BOARDMAN - How to prevent tragedies in schools was the topic of discussion Monday among state officials, law enforcement, teachers and school officials.
Attorney General Mike DeWine and state Sen. Joe Schiavoni, D-Boardman, joined Mahoning County Educational Service Center Superintendent Ron Iarussi in a school safety roundtable, where various methods of upholding school safety were discussed in depth with area officials and education leaders from Mahoning County.
One recurring theme was training in schools, not only for teachers and administrators, but also to prepare students for potentially dangerous situations.
Tribune Chronicle / Bonnie L. Hazen
From left, Attorney General Mike DeWine, state Sen. Joe Schiavoni, D-Boardman, and Mahoning County Educational Service Center Superintendent Ron Iarussi speak Monday during a school safety roundtable in Boardman.
Recent cuts in school funding were brought up numerous times as factors that prevent schools from updating security equipment and renovating older buildings.
One of the most effective things schools can do involves "training, training, training," said Mahoning County Sheriff Jerry Greene. "It doesn't cost that much money to constantly train," he explained.
Local superintendents discussed successful safety procedures already in place as well as potential ways to improve them.
Austintown Superintendent Vincent Colaluca said their partnership with local law enforcement and having officers on hand during the school day are a big step toward upholding school safety.
"(The children) don't look at the officer as someone they're fearful of, but someone they can go to" if they have problems or concerns, Colaluca said. "I think we can get ahead of this and be proactive."
DeWine said one issue that makes safety a challenge is lack of communication. Even when teachers can identify students as potential threats, where do they go from there? he asked.
"You see the kids that are angry, you see the kids that are bitter, you see the kids that are at risk," Schiavoni said.
One teacher responded, "If the student hasn't done anything, there's nothing the teacher can do," explaining that one step is to notify the parents, but if the parents aren't aware or won't admit their child's problems, the system breaks down.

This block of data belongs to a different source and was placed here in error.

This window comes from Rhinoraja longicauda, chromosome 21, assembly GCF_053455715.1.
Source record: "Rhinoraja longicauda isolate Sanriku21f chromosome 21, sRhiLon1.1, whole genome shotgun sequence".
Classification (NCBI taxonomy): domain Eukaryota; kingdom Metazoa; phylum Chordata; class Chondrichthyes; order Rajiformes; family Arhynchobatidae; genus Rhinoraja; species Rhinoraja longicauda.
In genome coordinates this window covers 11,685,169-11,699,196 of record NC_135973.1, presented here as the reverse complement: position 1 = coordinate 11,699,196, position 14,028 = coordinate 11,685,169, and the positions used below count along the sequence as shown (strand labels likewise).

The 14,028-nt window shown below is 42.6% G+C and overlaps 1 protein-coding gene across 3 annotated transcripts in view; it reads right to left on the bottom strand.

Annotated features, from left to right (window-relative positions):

The high ratio of students to social workers was another area of concern. Colaluca said Austintown recently hired one to work with students and families, but they probably need four or five.
"It seems that schools are dealing with more and more issues" with today's children, especially with the explosion of social media outlets online," Iarussi said.
Schools are making headway with school safety, beginning with the submission of the school safety plans as required by legislation passed in 2007, DeWine said.
Only 25 buildings have yet to submit their plans, DeWine said, but plans from 450 schools are more than three years old and in need of updating.
He also reminded educators about the Ohio Police Officer Training Academy training program designed to prepare people to deal with active shooters. The program focuses on two things, he said: Identifying potential threats and minimalizing loss of life when there is a threat.
Still, he emphasized that the training for police officers, teachers and school administrators has nothing to do with shooting a gun.
Schiavoni said Monday's discussion was beneficial, and invited officials to a school safety hearing next week in Columbus where they can testify about school safety procedures as well as voice concerns.
"Here in the Mahoning Valley, we're working very hard to solve this issue. If we can work together, we can continue to push this. There's no way to prevent (tradedy) from ever happening again. I'm a realist," Schiavoni said.